Roots of Tap
who don't already know, tap dancing is a dance step tapped
out audibly with the feet. Rhythm is sounded out by the
clicking taps on the heels and toes of a dancer’s shoes.
Tap dancing is like no other, it's making music with your
feet! This is why it stands out as unique to all dance styles. Tap dancing has
evolved into quite an art form today.
Early forms of tap include an Irish Solo Step dance, an
English clog dance and an African dance movement, which all
sort of morphed into folk styles by the early 1900s. Folk
styles included Buck-and-wing dancing (a flat footed dance
style emphasizing sharp taps) and United States clogging
(heavy stamping steps), both done in leather shoes. Metal
plates were not added to tap shoes until the 1920’s
One of the most famous American tap dancers early on, was Bill
"Bojangles" Robinson, who was in various dance
troupes and vaudeville teams in the early 1900’s. He went
on within the next 25 years to become a Broadway star.
Bojangles was known as a hoofer; a professional stepper from
Harlem's creative period. He was in four films with child
actress and tap dancer Shirley Temple.
Shirley Temple and Bojangles
Tap became more popular in the thirties and forties in the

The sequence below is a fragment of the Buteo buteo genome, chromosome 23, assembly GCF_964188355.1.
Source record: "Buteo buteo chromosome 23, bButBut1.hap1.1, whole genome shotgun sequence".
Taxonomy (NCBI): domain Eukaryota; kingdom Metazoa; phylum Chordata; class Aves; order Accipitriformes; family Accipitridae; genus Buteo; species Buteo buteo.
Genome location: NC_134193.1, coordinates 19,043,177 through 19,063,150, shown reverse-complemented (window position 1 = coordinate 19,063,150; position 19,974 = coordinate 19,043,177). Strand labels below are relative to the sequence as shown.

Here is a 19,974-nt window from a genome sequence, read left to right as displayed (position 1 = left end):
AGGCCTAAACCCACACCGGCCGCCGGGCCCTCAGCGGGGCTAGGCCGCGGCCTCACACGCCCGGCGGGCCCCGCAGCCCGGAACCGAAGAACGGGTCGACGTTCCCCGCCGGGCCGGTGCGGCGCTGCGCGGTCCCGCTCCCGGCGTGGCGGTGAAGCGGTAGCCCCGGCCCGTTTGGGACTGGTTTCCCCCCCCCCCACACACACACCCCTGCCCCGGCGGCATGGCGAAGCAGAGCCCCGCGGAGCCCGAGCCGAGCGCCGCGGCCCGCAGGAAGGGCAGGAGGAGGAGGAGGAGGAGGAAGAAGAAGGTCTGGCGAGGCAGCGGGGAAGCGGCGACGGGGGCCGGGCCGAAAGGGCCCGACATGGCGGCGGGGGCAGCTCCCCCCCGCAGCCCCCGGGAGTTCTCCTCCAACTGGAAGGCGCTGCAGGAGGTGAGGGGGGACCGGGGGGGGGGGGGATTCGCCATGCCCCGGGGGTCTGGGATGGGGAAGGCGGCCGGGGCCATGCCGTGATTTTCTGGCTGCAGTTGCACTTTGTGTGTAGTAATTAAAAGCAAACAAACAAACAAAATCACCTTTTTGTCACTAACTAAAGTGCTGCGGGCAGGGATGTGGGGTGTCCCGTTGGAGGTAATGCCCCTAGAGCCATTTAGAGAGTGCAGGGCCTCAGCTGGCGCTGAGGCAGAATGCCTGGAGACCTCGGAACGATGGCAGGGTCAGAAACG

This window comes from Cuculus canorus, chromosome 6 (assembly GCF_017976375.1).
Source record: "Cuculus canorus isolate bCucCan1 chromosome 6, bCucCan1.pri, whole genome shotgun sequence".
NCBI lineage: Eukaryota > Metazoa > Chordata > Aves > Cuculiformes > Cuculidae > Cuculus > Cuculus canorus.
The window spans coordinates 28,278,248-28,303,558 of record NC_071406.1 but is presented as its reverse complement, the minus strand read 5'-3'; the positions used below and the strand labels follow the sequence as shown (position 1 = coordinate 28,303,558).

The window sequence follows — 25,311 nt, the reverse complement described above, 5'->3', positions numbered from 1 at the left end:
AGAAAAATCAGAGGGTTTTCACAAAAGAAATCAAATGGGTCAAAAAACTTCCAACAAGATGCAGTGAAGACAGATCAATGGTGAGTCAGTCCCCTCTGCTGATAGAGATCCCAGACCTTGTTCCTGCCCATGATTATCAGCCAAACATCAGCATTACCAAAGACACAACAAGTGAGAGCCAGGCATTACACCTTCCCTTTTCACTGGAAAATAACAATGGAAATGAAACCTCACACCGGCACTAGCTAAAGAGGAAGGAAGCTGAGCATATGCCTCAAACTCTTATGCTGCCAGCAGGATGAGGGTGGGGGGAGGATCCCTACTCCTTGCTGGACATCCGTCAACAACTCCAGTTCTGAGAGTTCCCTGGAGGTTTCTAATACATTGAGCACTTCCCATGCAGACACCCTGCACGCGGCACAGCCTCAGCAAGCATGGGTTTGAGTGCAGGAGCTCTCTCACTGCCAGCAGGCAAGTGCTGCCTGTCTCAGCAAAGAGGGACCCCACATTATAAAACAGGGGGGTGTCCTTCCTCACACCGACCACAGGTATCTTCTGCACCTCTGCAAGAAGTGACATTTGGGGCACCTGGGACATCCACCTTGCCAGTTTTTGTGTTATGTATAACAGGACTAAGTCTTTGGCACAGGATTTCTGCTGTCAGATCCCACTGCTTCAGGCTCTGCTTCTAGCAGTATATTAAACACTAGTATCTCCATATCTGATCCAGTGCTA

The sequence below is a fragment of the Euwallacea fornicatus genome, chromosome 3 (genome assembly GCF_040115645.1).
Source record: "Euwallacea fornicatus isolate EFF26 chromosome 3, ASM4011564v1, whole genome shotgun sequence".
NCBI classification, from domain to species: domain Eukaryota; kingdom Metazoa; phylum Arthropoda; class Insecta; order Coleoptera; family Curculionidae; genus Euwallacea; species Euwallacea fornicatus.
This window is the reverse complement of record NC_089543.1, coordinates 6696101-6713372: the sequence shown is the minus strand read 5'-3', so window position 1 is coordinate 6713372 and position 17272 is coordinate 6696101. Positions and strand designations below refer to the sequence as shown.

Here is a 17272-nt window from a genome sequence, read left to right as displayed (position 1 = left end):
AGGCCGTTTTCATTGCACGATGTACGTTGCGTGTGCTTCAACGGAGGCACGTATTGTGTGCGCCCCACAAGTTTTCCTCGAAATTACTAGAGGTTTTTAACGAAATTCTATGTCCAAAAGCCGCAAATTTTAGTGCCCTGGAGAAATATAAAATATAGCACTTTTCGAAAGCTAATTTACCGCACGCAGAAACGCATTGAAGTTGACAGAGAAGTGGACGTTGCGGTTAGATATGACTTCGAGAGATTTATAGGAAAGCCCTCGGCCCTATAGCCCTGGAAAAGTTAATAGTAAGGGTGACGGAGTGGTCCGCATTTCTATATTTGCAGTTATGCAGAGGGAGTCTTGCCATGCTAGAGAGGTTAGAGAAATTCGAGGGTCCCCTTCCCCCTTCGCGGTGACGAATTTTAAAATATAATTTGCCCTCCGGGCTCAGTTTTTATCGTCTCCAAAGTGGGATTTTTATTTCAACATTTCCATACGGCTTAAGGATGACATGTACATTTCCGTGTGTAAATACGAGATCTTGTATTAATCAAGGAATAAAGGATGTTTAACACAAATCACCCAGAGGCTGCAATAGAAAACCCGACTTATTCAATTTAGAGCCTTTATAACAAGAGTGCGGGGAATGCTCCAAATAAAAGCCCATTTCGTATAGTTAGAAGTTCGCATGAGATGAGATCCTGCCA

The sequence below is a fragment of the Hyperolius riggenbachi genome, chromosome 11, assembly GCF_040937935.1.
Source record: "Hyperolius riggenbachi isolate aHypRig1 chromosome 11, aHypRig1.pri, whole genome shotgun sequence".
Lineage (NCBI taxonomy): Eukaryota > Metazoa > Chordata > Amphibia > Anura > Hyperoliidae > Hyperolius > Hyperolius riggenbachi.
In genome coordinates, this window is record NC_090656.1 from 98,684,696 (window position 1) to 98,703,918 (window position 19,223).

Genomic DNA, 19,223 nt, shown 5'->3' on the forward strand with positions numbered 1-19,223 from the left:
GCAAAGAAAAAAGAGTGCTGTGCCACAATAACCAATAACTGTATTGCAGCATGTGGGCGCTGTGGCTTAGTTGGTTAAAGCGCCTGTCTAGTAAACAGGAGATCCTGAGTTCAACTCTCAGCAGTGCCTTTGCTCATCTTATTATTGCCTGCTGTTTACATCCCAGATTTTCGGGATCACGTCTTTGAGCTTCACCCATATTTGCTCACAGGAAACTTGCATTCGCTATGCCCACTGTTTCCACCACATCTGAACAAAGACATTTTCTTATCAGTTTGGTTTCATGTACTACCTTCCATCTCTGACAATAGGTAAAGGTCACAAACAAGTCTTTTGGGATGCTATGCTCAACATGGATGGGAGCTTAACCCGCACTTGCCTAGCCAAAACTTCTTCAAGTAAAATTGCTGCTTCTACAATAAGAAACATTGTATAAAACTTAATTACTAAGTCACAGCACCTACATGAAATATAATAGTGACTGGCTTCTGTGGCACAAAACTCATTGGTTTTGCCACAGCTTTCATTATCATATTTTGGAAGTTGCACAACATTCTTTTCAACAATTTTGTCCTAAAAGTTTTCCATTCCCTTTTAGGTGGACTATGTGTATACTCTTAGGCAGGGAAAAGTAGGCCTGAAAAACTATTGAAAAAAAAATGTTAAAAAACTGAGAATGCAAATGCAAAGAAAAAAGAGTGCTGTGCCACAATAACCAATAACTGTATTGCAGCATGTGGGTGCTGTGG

television musicals being aired. One of the most well known
tap dancers Fred Astaire, performed famous tap solos in films such as 'Swing Time'
(which has a tribute number called Bojangles of Harlem) and
'Top Hat'. Astaire also originally performed as a hoofer in a
vaudeville team with his sister in his early years. He paired
up with Ginger Rogers during the forties, and they became one
of the most well known tap duos of all time.
Gene Kelly added ballet and modern dance moves
to tap in the fifties. Gene also grew up in vaudeville and
choreographed films before becoming a star of such films as
'An American in Paris' and 'Singin’ in the Rain'.
In the late seventies and early eighties tap dance became
popular again with Tony Award-winning tap dancers such as
Gregory Hines, who starred on Broadway as well as in many
films, including Francis Ford Coppola’s 'The Cotton Club',
which was a film about a Harlem Hoofers Club.
In the thirties and forties, when tap dancers were common on
Broadway, as well as in nightclubs and on vaudeville stages,
even the greatest tap acts were rarely allowed for more than
eight consecutive minutes. These days, performers such as
'Bring in 'da Noise, Bring in 'da Funk’s' Savion Glover,
taps through two-hour shows. Glover’s tap is more hoofing
and rhythm tap (i.e. step dancing, where the steps are more
important than the postures.)
Tap dancing has come a long way and still continues to be a
popular form of art. We see it's evolving through time and
have come to value this as an elite art form of dancing. All
the tap greats made tap dancing what it is today, these
pioneers kept this art evolving and today we see quite a
beautiful product of their creativity.